Thembelihle Resident Shot During Protest Dies

JOHANNESBURG – A Thembelihle resident, shot during a demonstration in the informal settlement this week, has died and the man who allegedly killed him is due to appear in court this morning.

The 33-year-old man died in hospital overnight.

He was allegedly shot by a Lenasia resident who opened fire on protesters.

It’s believed the group was trying to set an electrical box on fire and blocked parts of the K68 road near the Lenasia Medi-Clinic.

Earlier on Thursday a small group of protesters also tried to petrol bomb a house in Lenasia.

Dozens of people have been arrested since Monday, when the community first started blocking roads and calling for formal electricity connections.

Thembelihle resident Asana Ali says the protests are likely to continue until power boxes are installed.

“These police, they want people just to be quiet but now people can’t cook, we can’t find any food. We don’t want cars passing here because we want to call for government to sort out this problem.”

On Thursday, police arrested at least 20 people in the township.

Amid the deadly ongoing protest in Thembelihle, Gauteng MEC for Community Safety, Sizakele Nkosi-Malobane, says negotiations need to be opened to evacuate the informal settlement once and for all because it’s been built on dolomitic land and cannot be developed.

The MEC has described this week’s violent clashes between protesters and police there as utter lawlessness and has condemned the stoning of passing cars.

Nkosi-Malobane says residents have been fighting among each other over access to services.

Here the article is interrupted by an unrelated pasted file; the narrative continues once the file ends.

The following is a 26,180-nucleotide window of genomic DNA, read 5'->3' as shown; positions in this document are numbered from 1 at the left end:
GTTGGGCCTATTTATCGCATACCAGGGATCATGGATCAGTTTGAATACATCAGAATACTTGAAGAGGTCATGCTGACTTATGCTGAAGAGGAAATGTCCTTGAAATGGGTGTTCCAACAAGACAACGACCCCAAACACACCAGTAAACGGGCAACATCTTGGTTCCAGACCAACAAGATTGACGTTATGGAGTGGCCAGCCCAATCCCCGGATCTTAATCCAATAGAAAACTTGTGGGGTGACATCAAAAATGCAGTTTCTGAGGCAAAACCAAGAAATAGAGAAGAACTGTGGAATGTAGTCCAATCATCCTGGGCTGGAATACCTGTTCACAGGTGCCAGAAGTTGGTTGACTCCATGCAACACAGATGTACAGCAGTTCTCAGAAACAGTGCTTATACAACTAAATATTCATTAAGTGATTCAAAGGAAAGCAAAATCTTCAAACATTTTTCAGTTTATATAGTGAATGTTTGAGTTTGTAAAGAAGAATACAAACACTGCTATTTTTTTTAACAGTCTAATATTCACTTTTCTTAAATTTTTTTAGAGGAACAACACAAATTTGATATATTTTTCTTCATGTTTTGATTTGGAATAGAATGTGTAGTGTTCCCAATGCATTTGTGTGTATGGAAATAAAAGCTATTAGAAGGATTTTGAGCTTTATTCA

“Make sure that that area is completely closed down and those people are taken to proper houses where there are sufficient services for them in order to avoid situations where they fight with their neighbours in order to access services.”

(Edited by Tamsin Wort)

Police have once again used tear gas and rubber bullets in Thembelihle where a small group of people have tried to burn down the house of a man alleged to have shot at protestors on 25 February 2015. Picture: Govan Whittles/EWN




Locals and foreigners were protesting against the attacks on foreign shop owners last month.

JOHANNESBURG – Heavily armed police stopped a march by locals and foreigners in the Johannesburg CBD against xenophobia, with police saying it’s illegal.

Protesters dispersed after being confronted by police.

There was widespread looting in Soweto and other areas last month after a foreigner allegedly shot dead a 14-year-old boy.

Today’s chanting and singing was soon replaced by shouting after the march was stopped.

The African Diaspora Forum and the United Front, together with various organisations, had been protesting against the attacks on foreign shop owners last month.

However, just 20 minutes after the JMPD began escorting the march, they turned on protesters and told them the march was illegal.

Chairman of the Gauteng Community Policing Forum Andy Mashaile confirmed the march to be illegal.

“Upon closer investigation by SAPS they discovered that there was no such court application.”

Protesters tried to force their way through the police line but were unsuccessful.

Businesses in the area closed but protesters were escorted back to Peter Ross Park.


(Edited by Winnie Theletsane)


A protest in the Johannesburg CBD against xenophobia. Picture: Emily Corke/EWN.